Tuesday 27 January 2009
We leave Arles this morning after being suitably sated with the generous breakfast at the Hotel l’Amphitheatre. Before we leave town we head across the main street to take a photo of Rue Parmentier (just couldn’t leave without this one!). All question if we know what it means and most are surprised that I can tell them that it means ‘the potato farmer’ – all thanks to Dad’s interest in and research of our family tree. And on the way out, Michael just HAS to get a photo of the Roman viaduct remains on the edge of town!
Today we make a change in our plans south and head north to visit the Viaduct Millau (pronounced mieow!) This is the highest bridge in the world, is an engineering masterpiece and has won numerous awards. It forms part of the latest motorway between Paris and Barcelona, crosses a lengthy valley at the edge of the Midi Pyrenées at a dizzying height and cuts significant time off the journey by cutting out a descent and then another ascent via continual hairpin bends.
One more of the pleasantly surprising things we find are the excellent roads in France. Whether it is a tollway or a local highway, the roads are in very good condition and road works are being undertaken in many areas. Even though, you can see that the diversion road is almost up to the standard you might expect on a highway! We see lots of chapels and shrines along the road and at one point, see one church with a series of shrines stretching out to a small chapel at the end. It turns out that this area is part of a number of pilgrimage routes that stretch from Spain through France and into Italy. No doubt this is one of the points of call.
We travel across the top of the Midi Pyrenées from the south at altitudes up to 885m. There is snow all round – not really deep, but a beautiful blanket on fallow farmland nonetheless. And it is cold again – the outside temperature (according to the car thermometer is 1.0ºC. Thankfully, we do not plan on getting out here!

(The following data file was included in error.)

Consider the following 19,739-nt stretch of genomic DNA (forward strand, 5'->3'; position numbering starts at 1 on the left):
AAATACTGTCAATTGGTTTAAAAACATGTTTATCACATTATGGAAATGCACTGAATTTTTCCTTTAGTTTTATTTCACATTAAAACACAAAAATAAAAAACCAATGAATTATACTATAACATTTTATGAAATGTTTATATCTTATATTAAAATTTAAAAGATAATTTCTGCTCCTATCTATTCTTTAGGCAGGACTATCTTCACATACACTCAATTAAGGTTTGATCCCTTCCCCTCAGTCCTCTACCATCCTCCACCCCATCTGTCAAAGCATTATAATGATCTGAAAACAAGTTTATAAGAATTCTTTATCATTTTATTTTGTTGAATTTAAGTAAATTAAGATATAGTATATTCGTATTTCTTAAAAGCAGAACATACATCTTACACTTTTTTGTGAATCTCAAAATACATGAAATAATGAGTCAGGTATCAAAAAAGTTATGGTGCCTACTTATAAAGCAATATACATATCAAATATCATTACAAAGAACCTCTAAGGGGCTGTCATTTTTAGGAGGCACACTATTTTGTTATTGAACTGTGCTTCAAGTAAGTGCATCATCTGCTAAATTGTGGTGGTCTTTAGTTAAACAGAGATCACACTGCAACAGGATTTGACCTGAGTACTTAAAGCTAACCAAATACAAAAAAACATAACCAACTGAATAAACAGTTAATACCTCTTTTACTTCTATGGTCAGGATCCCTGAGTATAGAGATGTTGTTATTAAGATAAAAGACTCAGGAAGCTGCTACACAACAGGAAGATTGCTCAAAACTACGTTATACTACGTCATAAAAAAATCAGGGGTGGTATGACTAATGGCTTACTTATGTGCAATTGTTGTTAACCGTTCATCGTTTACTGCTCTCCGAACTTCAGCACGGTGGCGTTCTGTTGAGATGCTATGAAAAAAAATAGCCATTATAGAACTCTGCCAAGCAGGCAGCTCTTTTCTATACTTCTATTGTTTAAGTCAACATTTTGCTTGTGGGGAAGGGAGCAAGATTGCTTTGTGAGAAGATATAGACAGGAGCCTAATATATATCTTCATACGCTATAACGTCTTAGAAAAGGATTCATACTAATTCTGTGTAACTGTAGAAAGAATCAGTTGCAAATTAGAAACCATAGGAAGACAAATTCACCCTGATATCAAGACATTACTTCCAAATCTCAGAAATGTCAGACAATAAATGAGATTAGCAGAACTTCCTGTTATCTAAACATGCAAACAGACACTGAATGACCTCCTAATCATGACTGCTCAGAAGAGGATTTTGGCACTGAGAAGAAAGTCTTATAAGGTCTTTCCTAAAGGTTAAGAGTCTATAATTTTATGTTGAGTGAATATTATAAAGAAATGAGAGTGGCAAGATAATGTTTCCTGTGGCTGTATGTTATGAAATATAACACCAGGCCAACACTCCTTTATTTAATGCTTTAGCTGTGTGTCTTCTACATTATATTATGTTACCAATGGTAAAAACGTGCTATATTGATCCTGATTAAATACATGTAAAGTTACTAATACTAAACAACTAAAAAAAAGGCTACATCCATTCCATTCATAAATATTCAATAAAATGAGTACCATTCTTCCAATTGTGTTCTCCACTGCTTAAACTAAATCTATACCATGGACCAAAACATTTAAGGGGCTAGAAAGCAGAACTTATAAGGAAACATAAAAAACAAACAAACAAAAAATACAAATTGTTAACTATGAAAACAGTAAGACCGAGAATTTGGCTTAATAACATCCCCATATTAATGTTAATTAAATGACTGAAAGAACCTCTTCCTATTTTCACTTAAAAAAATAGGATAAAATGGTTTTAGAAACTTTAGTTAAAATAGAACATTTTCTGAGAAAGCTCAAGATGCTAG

As we continue north, I am thinking that we should be seeing the bridge when we come over a rise and around a broad corner and there it is! Despite its size, it is beautifully graceful and seems to hang effortlessly across the landscape far below. The wind has picked up and when we stop at the viewing station, it is roaring up the valley. This means that the temperature feels decidedly less than what is indicated. Nevertheless, the views are stupendous, not only of the bridge itself, but also of the surrounding countryside.
Millau town way below us is very picturesque and you can see the road winding down into the valley and then back out of it. Trucks not on the motorway crawl slowly down and then up the slopes of up to 9%. Doesn’t sound much, but try walking a kilometre at such an incline!
In order to turn south again, we need to turn off to the town of Millau and come around to re-join the motorway. The town is much larger than what I had previously imagined and we stop at the McDonalds store on the south side as they advertise great views of the viaduct (and we are not disappointed). We don’t stay long as we are heading for Carcassonne and now have quite a few hours travel ahead of us.
Stunning - isn't it!